“This time of the year is so hectic,” she said. “It’s just like St. Patrick’s Day on turbocharge.”
Ms. McDonald is a sharp contrast from Mr. Adams. She is the first woman to lead the party’s modern incarnation and did not take part in the sectarian conflict known as the Troubles, which killed roughly 3,500 people from 1968 to 1998. And she is not from Northern Ireland.
In an interview, she said she hoped American support could help Sinn Fein manage two overlapping crises in Northern Ireland: the collapse of its power-sharing government and the looming British exit from the European Union — a process known as Brexit — which could reimpose a border between the Republic and the North.
“Gerry’s shoes cannot be filled, but I have my shoes, Michelle’s got her boots and you’re all going to need your sneakers,” she told a ballroom full of American supporters on Friday. “But we’re in this together.”
American donors have generously backed Sinn Fein since it began fund-raising operations in the United States in 1994, and its leaders are quick to note how important donors, like organized labor and the philanthropist Chuck Feeney, are to the peace process.
Ms. McDonald said she wanted Irish-Americans to play “a very active role” in helping her navigate Brexit. She believes that the turmoil could yield the holy grail of Irish nationalism: the reunification of Ireland.
“The Good Friday Agreement provides for a referendum on Irish unity,” she said, referring to the 1998 peace deal. “My objective is to achieve that referendum, to win that referendum in a context of not triumphalism or certainly not coercion but in a spirit of friendship and consensus and change and modernity and moving forward.”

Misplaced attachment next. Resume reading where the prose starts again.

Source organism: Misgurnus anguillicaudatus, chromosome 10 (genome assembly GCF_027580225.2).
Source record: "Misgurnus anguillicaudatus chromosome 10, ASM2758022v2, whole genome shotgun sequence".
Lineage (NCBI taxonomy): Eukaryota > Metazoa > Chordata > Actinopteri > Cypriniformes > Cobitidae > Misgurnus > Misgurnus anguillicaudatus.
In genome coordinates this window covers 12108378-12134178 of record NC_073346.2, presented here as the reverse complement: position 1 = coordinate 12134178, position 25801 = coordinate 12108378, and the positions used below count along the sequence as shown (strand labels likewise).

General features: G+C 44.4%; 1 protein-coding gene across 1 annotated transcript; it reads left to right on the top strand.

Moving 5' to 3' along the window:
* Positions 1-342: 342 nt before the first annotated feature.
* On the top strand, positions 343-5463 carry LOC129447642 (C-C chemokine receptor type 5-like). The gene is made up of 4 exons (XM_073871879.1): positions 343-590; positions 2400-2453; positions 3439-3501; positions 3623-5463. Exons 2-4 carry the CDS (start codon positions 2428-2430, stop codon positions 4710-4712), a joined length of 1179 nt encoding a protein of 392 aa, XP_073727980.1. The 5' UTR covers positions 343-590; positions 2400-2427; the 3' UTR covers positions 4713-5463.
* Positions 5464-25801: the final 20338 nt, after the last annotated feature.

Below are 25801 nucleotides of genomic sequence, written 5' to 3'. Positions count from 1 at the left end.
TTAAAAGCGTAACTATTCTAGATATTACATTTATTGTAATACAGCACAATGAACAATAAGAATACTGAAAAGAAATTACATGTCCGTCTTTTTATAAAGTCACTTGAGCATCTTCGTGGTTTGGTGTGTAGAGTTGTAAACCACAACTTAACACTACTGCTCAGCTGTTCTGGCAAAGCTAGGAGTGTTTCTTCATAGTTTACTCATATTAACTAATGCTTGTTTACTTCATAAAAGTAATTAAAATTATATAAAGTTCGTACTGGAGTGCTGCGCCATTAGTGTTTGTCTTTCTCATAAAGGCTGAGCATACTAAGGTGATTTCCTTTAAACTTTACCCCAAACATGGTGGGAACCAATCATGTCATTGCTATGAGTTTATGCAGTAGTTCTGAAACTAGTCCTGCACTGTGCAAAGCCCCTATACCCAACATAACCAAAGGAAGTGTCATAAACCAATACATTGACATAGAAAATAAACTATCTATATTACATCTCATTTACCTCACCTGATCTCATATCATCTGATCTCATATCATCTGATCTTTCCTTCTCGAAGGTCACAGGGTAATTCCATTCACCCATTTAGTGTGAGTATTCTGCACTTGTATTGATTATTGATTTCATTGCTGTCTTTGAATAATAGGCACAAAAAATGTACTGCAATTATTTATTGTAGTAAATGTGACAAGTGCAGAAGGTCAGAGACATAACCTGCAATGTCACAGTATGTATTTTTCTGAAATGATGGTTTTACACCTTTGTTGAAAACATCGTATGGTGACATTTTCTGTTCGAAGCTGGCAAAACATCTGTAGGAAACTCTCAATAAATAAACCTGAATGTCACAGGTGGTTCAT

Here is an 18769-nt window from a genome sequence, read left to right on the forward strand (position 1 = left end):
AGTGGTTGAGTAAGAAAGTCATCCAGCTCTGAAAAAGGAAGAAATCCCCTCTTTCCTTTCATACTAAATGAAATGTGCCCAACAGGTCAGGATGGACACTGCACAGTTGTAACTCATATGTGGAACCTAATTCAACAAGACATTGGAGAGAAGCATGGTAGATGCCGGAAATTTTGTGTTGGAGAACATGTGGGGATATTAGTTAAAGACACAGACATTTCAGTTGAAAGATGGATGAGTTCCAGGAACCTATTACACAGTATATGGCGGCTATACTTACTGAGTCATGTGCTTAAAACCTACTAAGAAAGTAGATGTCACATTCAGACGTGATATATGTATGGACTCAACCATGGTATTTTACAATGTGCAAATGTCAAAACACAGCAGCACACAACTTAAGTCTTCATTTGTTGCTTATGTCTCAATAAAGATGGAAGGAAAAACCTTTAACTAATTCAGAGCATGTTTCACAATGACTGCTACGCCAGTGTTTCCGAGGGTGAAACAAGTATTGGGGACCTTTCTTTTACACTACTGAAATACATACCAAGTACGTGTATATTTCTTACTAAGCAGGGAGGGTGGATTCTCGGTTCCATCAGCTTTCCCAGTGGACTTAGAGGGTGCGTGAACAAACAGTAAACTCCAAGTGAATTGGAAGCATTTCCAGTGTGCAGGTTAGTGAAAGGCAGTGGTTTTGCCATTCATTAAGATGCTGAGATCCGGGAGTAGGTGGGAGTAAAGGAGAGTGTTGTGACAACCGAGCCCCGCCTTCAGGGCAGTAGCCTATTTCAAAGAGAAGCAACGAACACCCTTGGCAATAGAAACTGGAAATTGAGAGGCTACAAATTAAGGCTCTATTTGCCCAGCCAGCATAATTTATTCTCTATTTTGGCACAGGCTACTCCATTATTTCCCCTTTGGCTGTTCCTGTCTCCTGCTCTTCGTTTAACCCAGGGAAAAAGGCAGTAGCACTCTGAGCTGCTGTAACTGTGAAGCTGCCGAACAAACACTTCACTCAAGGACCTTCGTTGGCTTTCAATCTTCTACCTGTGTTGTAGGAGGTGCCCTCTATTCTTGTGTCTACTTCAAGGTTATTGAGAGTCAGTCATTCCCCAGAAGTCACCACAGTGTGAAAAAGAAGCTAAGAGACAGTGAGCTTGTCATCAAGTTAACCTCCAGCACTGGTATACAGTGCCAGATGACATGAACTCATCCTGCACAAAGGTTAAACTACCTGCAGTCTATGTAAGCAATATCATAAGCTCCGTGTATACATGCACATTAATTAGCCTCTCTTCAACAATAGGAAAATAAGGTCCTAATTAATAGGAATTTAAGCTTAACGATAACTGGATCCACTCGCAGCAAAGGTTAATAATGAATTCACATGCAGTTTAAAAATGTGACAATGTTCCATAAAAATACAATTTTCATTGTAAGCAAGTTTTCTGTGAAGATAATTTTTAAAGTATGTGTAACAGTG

Larry Downes, who led Sinn Fein’s fund-raising in the United States from 1995 to 2012, said American donations helped pay for Washington lobbying efforts, party buildings in Belfast and London, and years of office supplies. (In recent years, British and Irish laws have limited the political use of foreign funds, he said.)
The Irish Times reported in 2015 that the party had raised $12 million in the United States since 1994, a figure confirmed by Ciaran Quinn, a spokesman. Since that report, Sinn Fein has raised more than $922,000 in the United States, according to disclosure forms filed with the Justice Department.
“In America that’s nothing, but over there it’s huge,” Mr. Downes said. No other party in Ireland has built a similar American fund-raising operation.
Nonpartisan Irish groups in America have raised far larger sums — the Ireland Funds, a philanthropic group, has raised more than $600 million since 1976 — but experts said the success of the Irish republican Sinn Fein reflected longstanding dynamics within elements of the Irish diaspora.
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Ted Smyth, a former Irish diplomat who has researched Irish-American attitudes, said those quirks included, for some people, an appreciation of Ireland’s history as part of the British Empire as well as “a very strong emotional attachment to a sense of being Irish.”
“There has been the tradition since at least 1916 of the Irish in America being more militant than the Irish in Ireland,” Mr. Smyth said. He attributed that to a feeling among earlier generations of immigrants that “they were exiled from Ireland, in a sense, because of British colonialism.”
Those sentiments also benefit the government of Ireland — which has a population roughly half the size of New York City — by allowing it to punch above its weight diplomatically, he said.
Look no further than St. Patrick’s Day. The holiday is widely celebrated in America, even by non-Irish, and includes a series of Washington events for Irish leaders, including a shamrock-themed White House visit and a lunch hosted by the Speaker of the House.
“Without that we’d be New Zealand,” he said.